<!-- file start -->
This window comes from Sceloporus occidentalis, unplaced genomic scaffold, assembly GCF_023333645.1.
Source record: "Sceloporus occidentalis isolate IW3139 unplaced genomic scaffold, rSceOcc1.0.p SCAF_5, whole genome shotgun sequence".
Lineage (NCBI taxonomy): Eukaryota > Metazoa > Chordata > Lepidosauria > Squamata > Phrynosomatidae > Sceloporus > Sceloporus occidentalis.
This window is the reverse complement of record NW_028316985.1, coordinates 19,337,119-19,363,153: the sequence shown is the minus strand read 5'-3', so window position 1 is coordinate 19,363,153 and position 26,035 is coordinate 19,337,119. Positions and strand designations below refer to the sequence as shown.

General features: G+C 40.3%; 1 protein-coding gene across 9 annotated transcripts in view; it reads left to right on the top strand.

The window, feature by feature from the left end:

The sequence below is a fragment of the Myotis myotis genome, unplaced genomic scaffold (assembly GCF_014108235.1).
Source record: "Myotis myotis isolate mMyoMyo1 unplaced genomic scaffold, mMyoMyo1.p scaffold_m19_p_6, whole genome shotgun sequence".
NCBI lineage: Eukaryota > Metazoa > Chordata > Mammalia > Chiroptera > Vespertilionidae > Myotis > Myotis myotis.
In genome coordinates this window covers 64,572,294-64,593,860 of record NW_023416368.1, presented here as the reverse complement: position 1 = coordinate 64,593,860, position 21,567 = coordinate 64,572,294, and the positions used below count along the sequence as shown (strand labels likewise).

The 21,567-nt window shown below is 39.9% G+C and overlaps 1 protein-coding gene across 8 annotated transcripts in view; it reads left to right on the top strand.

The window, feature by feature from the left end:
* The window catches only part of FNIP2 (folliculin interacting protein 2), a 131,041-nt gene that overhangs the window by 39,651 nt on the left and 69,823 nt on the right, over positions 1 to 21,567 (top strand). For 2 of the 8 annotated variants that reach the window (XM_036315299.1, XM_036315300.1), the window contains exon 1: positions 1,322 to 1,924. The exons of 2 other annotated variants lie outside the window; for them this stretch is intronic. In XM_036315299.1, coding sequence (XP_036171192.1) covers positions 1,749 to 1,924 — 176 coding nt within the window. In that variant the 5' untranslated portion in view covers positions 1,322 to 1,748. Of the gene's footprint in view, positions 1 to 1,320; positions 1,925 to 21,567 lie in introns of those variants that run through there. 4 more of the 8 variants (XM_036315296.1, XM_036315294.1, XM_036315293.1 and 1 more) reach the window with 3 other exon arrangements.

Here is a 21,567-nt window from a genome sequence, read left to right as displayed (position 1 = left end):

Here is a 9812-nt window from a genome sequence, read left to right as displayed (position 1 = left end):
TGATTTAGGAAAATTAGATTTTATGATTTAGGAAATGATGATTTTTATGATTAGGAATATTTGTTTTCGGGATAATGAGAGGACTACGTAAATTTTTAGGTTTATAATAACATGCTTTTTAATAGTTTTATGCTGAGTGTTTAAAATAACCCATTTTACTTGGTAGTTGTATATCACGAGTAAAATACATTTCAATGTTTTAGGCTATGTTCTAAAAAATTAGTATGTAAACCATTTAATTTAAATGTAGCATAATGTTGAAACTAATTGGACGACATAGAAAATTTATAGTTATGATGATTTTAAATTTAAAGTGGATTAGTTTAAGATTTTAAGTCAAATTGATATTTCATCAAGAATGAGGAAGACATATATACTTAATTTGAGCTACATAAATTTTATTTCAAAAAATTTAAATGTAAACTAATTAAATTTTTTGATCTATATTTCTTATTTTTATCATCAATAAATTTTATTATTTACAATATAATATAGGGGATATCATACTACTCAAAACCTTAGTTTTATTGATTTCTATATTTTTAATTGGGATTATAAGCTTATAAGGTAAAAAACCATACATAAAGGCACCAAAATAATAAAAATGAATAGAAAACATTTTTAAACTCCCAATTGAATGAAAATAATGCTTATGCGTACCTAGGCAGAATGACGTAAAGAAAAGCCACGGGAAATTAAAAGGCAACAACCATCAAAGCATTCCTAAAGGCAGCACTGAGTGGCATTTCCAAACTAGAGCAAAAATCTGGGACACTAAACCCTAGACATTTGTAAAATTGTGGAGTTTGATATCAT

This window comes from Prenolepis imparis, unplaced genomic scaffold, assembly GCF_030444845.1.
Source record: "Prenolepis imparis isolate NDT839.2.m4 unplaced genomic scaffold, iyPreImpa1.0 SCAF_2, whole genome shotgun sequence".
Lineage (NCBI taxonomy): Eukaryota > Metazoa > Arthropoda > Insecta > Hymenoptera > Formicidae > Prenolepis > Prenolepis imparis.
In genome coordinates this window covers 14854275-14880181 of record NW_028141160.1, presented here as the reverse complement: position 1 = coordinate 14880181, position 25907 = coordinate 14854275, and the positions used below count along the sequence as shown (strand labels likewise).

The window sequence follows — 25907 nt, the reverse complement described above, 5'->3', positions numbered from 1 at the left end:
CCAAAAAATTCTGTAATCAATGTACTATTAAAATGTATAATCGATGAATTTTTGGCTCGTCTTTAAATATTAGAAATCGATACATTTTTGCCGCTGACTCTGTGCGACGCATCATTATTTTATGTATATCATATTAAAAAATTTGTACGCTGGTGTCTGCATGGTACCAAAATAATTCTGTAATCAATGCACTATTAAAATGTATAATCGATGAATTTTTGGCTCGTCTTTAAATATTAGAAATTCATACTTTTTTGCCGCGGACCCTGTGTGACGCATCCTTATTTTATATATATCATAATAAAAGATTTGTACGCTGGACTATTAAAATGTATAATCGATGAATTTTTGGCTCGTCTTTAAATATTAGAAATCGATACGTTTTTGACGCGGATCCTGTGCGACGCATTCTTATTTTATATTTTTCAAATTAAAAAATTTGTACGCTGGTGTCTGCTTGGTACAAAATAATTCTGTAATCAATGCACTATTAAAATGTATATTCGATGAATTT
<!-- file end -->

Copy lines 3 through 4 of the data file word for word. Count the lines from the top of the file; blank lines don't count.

Lineage (NCBI taxonomy): Eukaryota > Metazoa > Chordata > Lepidosauria > Squamata > Phrynosomatidae > Sceloporus > Sceloporus occidentalis.
This window is the reverse complement of record NW_028316985.1, coordinates 19,337,119-19,363,153: the sequence shown is the minus strand read 5'-3', so window position 1 is coordinate 19,363,153 and position 26,035 is coordinate 19,337,119. Positions and strand designations below refer to the sequence as shown.